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PS/2 (AT) Keyboard Module (Swordfish) 2010-10-03

I recently wrote a Swordfish module which simplifies the process of interfacing with a PS2 Keyboard.

Here's an example of the module in use. Note that its as simple as calling the function "swKBD.NewKey". From there, if a key has been pressed, it is extracted and stored in the registers KBD.KeyChar and KBD.KeyCode (KeyChar contains the converted ASCII character while KeyCode contains the raw scan key code):
Device = 18F2520                            // 18F2520 PIC in use, could be any 18F PIC
Clock = 32                                  // clock speed is 32Mhz (8MIPS)
Config MCLRE = Off                          // disable MCLR
Include "InternalOscillator.bas"            // search for "User Module Pack" at www.digital-diy.com
Include "USART.bas"                         // used for displaying content on a uart terminal
Include "swKBD.bas"                         // PS2 Keyboard module. URL http://digital-diy.com/home/swordfish/user-modules/242-ps2-keyboard-module-swkbdbas.html
SetBaudrate(br38400)                        // initialise USART for 38400 baud
USART.Write("Power On",13,10)               // send a message to the terminal
While True                                  // main program loop
    If swKBD.NewKey Then                    // checks the device for new information
        If KBD.ValidChar Then               // ensure the key is a valid non-white space character
            USART.Write(KBD.KeyChar)        // yes, display it via USART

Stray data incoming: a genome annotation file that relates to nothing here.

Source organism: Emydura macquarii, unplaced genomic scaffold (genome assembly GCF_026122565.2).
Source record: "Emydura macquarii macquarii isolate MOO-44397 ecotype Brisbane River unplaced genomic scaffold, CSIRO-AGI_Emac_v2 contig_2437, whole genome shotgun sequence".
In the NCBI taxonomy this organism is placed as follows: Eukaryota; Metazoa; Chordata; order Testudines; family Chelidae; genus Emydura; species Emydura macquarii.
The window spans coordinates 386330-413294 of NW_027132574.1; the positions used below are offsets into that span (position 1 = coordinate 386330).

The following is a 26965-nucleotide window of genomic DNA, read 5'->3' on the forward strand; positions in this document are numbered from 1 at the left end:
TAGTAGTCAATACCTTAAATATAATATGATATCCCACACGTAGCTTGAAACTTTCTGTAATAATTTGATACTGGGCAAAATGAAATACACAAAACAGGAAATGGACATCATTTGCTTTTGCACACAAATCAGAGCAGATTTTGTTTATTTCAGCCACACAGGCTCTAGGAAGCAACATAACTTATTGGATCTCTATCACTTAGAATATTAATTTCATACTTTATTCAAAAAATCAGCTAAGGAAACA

ElseIf KBD.KeyCode = KBD_ENTER Then // check if the 'Enter' key was pressed
            USART.Write(13,10)              // yes, send a line feed and carriage return
        EndIf                               //
    EndIf                                   //
    High(PORTB.7)                           // toggle PORTB.7 high then low,
    Low(PORTB.7)                            // to measure the time it takes between loops
Wend                                        //
The keyboard will buffer upto 16 key presses which allows for the PIC to go and perform other tasks. Each call to swKBD.NewKey will take a maximum of 4mS to complete (in the above example, the secondary task is to toggle PORTB.5 - which occurs at 250Hz).

A handy feature that was recently added detects if the keyboard has been unplugged, and will automatically re-configure the keyboard when it is reconnected.

Thanks to the PORTB pull-up trick, you get upwards of 101 keys at the cost of 4 wires like so:

You can find the latest version of the module in the article: PS/2 Keyboard Module (swKBD.bas) (along with detailed usage/tips)

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